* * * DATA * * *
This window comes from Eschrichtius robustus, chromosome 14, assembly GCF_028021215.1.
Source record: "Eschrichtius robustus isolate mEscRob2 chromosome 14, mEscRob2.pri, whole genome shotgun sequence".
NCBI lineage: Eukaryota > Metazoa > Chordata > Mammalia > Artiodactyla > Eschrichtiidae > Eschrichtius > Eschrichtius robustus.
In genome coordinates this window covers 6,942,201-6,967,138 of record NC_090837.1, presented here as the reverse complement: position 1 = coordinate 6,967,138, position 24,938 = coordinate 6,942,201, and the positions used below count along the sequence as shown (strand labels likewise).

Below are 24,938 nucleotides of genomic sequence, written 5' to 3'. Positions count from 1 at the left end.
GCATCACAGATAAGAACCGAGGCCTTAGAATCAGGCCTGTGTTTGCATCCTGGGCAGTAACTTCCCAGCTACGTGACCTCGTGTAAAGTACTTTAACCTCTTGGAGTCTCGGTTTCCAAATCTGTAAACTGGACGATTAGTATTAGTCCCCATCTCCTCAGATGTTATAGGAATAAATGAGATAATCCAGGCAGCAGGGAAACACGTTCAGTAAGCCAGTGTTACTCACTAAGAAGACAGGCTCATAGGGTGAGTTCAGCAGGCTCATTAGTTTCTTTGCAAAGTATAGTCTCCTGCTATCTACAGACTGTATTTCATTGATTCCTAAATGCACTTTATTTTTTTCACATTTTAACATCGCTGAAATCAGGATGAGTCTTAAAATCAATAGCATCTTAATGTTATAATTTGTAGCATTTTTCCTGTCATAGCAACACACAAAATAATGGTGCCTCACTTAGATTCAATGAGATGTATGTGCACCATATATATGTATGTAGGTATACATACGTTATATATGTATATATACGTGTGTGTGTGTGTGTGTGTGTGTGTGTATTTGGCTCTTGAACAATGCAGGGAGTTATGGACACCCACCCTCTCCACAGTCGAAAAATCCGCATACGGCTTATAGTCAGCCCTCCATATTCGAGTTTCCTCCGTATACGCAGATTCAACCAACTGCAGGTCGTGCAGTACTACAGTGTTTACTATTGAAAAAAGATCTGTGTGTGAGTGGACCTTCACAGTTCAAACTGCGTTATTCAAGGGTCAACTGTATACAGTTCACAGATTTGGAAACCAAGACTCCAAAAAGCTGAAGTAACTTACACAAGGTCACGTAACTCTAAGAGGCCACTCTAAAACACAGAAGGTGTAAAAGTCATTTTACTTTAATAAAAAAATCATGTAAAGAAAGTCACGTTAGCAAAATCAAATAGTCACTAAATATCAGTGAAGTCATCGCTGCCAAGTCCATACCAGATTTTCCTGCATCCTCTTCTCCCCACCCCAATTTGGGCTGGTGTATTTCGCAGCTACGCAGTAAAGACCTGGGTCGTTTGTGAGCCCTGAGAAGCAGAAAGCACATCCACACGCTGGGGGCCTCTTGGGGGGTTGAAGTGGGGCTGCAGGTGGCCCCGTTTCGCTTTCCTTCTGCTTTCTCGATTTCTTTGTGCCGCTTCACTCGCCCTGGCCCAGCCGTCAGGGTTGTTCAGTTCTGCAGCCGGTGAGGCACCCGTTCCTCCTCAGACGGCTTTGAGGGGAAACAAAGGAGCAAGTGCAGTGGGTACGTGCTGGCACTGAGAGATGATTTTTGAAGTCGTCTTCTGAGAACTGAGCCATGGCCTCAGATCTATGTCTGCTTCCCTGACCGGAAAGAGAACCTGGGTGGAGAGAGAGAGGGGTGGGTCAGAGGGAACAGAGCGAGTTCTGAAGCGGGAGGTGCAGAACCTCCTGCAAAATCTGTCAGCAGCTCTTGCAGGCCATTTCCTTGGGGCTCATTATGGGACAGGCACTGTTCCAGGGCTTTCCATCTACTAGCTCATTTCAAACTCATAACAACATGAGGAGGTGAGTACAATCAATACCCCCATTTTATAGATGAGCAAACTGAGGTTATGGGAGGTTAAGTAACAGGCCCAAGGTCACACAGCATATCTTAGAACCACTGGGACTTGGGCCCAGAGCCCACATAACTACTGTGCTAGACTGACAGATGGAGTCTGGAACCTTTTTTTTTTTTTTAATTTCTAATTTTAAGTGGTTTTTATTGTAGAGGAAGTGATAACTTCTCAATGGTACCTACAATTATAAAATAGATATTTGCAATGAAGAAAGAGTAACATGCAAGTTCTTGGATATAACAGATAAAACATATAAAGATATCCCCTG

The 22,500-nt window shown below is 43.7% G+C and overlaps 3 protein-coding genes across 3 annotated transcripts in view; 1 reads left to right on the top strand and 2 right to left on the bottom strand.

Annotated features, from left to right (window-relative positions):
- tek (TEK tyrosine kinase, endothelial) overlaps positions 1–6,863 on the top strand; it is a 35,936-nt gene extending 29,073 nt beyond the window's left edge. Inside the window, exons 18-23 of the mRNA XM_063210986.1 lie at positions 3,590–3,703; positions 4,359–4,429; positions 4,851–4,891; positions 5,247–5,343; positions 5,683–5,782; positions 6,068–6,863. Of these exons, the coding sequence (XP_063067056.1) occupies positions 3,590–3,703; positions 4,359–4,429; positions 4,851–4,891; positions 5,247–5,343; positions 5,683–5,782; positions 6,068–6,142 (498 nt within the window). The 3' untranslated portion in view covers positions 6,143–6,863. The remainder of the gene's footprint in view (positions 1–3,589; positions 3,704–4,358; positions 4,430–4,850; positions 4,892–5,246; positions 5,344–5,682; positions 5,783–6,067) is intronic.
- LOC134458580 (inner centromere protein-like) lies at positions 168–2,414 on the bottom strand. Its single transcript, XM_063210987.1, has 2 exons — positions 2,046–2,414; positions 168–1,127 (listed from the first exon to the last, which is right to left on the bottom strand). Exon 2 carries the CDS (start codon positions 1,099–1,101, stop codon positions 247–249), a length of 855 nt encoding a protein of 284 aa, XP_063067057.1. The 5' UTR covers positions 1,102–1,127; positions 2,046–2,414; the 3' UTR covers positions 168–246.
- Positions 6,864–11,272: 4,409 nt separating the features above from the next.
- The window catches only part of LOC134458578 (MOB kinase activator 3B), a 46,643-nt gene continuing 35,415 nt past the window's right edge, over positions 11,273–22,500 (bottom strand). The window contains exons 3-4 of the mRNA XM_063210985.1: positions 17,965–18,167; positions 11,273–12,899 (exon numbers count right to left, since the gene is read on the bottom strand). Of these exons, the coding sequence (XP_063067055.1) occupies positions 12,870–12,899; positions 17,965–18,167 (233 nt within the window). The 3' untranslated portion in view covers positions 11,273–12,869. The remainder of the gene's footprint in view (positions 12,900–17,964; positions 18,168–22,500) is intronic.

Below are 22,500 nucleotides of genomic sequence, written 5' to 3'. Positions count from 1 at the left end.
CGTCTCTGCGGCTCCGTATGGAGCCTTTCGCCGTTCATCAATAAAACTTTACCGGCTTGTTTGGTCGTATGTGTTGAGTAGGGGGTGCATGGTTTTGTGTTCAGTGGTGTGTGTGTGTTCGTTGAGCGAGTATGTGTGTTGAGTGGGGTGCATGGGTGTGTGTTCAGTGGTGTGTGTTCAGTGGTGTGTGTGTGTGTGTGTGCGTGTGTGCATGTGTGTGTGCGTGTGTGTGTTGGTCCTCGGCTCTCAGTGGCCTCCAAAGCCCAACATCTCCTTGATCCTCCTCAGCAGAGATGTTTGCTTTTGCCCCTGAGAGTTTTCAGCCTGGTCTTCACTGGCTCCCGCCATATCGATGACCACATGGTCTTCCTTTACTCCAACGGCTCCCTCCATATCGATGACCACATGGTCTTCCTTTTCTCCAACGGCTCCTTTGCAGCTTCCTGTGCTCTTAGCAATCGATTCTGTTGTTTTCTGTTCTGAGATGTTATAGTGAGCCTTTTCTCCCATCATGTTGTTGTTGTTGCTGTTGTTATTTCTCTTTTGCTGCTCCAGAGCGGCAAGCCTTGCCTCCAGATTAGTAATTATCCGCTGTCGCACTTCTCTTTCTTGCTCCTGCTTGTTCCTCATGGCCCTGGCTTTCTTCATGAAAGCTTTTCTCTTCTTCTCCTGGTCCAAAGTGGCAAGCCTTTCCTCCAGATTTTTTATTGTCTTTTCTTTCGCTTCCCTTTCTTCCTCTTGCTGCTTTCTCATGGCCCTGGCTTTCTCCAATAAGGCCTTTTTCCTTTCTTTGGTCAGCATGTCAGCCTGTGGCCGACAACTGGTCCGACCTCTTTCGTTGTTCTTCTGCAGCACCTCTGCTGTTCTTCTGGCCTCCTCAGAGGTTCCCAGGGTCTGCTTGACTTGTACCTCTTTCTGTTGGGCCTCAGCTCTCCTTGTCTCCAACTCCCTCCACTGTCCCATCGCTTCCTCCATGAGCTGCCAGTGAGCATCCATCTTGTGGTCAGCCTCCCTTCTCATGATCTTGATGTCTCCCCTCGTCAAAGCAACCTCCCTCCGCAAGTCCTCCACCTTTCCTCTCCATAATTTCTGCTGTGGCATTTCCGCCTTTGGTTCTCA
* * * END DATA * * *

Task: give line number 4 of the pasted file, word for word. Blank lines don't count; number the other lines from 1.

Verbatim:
In genome coordinates this window covers 6,942,201-6,967,138 of record NC_090837.1, presented here as the reverse complement: position 1 = coordinate 6,967,138, position 24,938 = coordinate 6,942,201, and the positions used below count along the sequence as shown (strand labels likewise).